A new study looks at changes in the glycemic control in patients with diabetes during the lockdowns implemented to deal with the coronavirus disease 2019 (COVID-19) pandemic. The results of this study show that while there was a significant improvement for people with type 1 diabetes mellitus (DM), the glycemic control waned in patients with type 2 DM.
Study: Impact Of COVID-19 Lockdown on Glycemic Control in Patients with Type 1 And Type 2 Diabetes Mellitus: A Systematic Review. Image Credit: Gecko Studio / Shutterstock.com
The severe acute respiratory syndrome coronavirus type 2 (SARS-CoV-2), which is the virus responsible for COVID-19, is a novel coronavirus that emerged in Wuhan, China. Since its original detection in December 2019, SARS-CoV-2 has rapidly spread to many countries around the world and has infected over 225 million people. While a large number of COVID-19 patients are asymptomatic, many more experience mild to moderate illness, with a significant minority developing severe or critical disease, and even death.
Several high-risk factors have been identified that increase the chances of an adverse outcome of COVID-19. One such vulnerability is DM, which affects over 460 million adults worldwide. About 5-10% of diabetics have type 1 diabetes, most of which are children or young adults, making up about 1.1 million individuals worldwide.
The most common form of diabetes is, however, type 2 DM, which comprises up to 90-95% of diabetics. Type 2 DM (T2DM) is associated with increasing age, heavier body mass index (BMI), and a more sedentary lifestyle, all of which can lead to a gradually increasing loss of beta-cell function as a result of insulin resistance.
Conversely, T1DM is an autoimmune condition caused by the destruction of pancreatic beta cells. This destruction prevents the secretion of insulin, thus leading to a complete lack of insulin.
Diabetes increases the mortality rate in COVID-19 patients with acute respiratory distress syndrome (ARDS). Other severe complications are also increased, including microvascular and macrovascular conditions in DM.
The current study examines how diabetes management changed with the onset of lockdowns, social distancing, quarantines, and the shift to the digital practice of medicine. While the first three infection control measures could well have affected the frequency of follow-up visits, exercise, and diet, the last could have benefited diabetes patients by allowing better access to healthcare providers.
The researchers found that glycemic control improved significantly among the majority of approximately 2,900 patients with T1DM, with 12% showing a deterioration. The changes in glycosylated hemoglobin (HbA1C) and time in range (TIR) (70–180 mg/dl) from pooled studies were also favorable.
HbA1C values went down significantly, between 0.1% and 0.3%, in 18 studies, while only two studies showed deterioration. One of the latter groups is from India, which showed that HbA1C went down by 1.2% during the lockdown period, mostly due to the inability to obtain insulin or glucometer strips.
The TIR also improved significantly in 83% of the studies; however, no change was observed in the remaining studies.
Conversely, in approximately 1,800 patients with T2DM, almost half the studies showed a clear decrease in glycemic control, while a quarter showed some improvement. In five out of eight studies, the patients received access to telemedicine.
The HbA1C levels in these patients showed a mean increase of 0.14%. Moreover, in one study comparing diabetics and non-diabetics, both showed a significant increase of 0.7% and 0.02%, respectively.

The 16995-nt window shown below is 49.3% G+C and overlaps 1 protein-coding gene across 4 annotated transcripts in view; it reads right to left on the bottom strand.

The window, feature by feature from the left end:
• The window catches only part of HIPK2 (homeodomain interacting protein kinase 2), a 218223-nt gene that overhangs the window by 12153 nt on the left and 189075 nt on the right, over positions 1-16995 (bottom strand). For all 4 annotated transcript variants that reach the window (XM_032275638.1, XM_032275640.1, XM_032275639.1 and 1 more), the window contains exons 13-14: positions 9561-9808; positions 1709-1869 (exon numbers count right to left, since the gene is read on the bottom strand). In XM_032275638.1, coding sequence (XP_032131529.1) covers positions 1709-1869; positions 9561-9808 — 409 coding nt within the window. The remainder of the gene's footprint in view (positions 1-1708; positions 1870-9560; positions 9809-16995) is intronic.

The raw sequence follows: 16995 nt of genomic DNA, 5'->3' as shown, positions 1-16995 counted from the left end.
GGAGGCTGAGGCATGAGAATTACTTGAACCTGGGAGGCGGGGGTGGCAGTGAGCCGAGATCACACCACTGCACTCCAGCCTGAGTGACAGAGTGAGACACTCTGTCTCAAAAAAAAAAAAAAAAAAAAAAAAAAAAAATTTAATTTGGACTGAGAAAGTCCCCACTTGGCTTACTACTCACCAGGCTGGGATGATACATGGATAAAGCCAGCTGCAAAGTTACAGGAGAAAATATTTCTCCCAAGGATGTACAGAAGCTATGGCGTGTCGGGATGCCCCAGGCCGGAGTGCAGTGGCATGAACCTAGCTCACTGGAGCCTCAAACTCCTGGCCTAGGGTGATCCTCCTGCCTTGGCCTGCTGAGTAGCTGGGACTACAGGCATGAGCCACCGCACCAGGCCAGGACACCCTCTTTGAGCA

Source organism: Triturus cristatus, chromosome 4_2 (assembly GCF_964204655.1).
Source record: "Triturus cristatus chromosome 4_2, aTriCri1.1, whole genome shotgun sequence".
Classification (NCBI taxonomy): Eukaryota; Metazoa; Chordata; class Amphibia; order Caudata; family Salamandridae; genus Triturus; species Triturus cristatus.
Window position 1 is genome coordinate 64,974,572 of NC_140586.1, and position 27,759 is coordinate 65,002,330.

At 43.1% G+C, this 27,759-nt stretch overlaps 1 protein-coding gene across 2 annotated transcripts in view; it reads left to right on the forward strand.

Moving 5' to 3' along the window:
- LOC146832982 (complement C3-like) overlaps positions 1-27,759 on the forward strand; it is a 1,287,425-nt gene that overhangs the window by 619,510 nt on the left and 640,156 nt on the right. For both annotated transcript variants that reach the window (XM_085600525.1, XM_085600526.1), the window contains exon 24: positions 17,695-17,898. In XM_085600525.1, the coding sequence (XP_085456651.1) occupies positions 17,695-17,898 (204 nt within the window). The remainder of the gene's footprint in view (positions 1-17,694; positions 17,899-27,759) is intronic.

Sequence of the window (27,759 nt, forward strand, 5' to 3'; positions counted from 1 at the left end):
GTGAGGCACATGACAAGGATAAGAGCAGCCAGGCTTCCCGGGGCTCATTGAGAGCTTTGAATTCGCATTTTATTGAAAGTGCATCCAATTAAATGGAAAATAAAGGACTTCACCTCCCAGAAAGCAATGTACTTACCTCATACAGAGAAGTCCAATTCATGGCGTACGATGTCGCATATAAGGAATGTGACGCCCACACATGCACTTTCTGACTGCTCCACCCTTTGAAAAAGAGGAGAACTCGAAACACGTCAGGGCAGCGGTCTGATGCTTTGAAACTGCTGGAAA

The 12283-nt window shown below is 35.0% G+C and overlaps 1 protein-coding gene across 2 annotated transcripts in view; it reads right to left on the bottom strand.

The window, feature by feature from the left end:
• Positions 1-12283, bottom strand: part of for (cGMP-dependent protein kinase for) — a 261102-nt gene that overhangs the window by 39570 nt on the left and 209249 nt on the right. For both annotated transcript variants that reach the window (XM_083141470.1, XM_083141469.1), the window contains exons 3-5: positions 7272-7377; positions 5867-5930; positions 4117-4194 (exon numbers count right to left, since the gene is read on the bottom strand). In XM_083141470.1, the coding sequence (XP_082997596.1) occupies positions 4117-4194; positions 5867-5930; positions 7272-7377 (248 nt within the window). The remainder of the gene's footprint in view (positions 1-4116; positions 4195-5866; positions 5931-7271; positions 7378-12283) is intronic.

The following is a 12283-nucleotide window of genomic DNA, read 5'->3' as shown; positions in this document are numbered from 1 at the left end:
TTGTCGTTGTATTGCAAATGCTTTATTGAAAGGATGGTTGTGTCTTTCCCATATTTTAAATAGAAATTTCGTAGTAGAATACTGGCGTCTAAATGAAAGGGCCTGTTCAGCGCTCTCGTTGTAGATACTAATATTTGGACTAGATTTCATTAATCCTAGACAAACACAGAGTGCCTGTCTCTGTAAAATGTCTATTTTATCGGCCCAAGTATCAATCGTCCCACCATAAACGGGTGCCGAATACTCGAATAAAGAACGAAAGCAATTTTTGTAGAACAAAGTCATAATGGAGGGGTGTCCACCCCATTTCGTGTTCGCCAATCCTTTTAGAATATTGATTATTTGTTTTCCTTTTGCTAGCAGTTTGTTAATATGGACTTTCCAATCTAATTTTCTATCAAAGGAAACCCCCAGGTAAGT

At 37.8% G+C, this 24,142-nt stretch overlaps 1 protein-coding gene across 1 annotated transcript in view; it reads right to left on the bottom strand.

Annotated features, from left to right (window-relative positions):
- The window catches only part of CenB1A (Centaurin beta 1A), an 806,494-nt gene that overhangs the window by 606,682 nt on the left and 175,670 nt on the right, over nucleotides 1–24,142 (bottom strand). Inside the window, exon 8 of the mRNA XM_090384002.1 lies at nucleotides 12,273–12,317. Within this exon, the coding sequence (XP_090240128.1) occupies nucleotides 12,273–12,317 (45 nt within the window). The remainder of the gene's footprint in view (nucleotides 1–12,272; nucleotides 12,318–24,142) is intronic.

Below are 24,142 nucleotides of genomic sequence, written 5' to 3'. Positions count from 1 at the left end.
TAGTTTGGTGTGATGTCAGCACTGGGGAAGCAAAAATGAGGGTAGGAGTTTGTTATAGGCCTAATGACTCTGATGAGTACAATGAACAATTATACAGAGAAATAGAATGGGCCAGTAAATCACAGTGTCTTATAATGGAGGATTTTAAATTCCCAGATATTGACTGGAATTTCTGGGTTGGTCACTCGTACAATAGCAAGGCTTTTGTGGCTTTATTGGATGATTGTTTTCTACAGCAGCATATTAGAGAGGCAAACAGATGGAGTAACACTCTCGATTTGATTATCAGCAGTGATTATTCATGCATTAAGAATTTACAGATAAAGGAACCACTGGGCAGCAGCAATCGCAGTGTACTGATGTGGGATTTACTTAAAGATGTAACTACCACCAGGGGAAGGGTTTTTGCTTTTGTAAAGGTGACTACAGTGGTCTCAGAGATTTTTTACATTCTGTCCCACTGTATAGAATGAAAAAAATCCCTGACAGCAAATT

Only four studies reported changes in BMI, with three studies showing a gain of 0.3 kg to 0.8 kg, while one reported an improvement in BMI values.
The current study demonstrates that patients with T1DM showed an improvement in their glycemic control during the COVID-19 lockdown, with both HbA1C and TIR showing a significant difference. The opposite direction of change was seen in T2DM patients.
The reason for these differences may lie in the contrast in the disease processes underlying the two conditions. For T1DM, the autoimmune pathology demands insulin therapy; thus, the availability of digital management during the lockdown may have helped improve their access to adequate treatment.
Conversely, the need for a sensible diet and exercise in the management of both types of DM demonstrates that other factors must be sought to explain this beneficial change.
Many T1DM patients are children; therefore, the lockdown could have freed parents to look after them, while also providing young adult patients the time for self-care and other measures that are favorable to diabetes management such as a better family diet, more exercise, psychosocial factors, and perhaps more attention for one’s health needs.
A more ordered routine, especially with respect to meal timing, may also have helped improve the health status T1DM patients. Finally, the use of multiple digital treatments for T1DM could have also assisted them in achieving good glycemic control.
Comparatively, T2DM patients may have slipped into unhealthy diets, with cravings for sweets and snacks, along with an increased tendency to a sedentary lifestyle during the pandemic. The lack of sleep, financial stress, anxiety, and lack of access to hospitals and pharmacies, may have accentuated the difficulty of these patients with their glycemic control.
Many of the papers reviewed here were from Europe and Spain, which had a very strict lockdown. The findings may therefore vary between countries.
“To our knowledge, this review presents the first overview of the impact of the COVID-19 lockdown on glycemic values of T1D and T2D patients.”
Further analysis of other outcomes is necessary, such as the changes in lifestyle, availability of health resources, and the association with a patient location as well as the temporal trends.